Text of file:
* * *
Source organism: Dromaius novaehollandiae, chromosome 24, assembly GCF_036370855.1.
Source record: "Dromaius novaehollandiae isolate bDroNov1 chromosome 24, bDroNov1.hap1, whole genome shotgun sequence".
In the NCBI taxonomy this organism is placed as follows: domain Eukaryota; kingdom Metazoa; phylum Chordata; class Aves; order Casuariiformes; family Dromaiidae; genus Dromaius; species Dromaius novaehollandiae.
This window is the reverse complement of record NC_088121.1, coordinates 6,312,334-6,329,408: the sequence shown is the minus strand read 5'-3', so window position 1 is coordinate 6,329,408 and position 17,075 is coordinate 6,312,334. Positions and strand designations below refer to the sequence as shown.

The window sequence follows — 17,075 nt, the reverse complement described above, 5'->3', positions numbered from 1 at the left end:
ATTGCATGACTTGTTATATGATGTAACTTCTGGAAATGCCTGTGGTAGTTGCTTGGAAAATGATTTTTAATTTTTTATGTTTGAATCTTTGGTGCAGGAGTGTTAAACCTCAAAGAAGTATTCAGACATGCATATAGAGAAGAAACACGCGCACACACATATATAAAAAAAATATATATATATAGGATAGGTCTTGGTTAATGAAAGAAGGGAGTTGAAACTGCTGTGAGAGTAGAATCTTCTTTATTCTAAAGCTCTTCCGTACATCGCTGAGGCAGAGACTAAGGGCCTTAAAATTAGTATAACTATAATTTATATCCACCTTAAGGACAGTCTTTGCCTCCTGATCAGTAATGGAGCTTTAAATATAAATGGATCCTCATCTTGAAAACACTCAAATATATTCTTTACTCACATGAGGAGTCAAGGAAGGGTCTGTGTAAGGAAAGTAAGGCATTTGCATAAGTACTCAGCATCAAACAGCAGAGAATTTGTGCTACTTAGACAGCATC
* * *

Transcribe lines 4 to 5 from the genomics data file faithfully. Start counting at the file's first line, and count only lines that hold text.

This window is the reverse complement of record NC_088121.1, coordinates 6,312,334-6,329,408: the sequence shown is the minus strand read 5'-3', so window position 1 is coordinate 6,329,408 and position 17,075 is coordinate 6,312,334. Positions and strand designations below refer to the sequence as shown.

The window sequence follows — 17,075 nt, the reverse complement described above, 5'->3', positions numbered from 1 at the left end: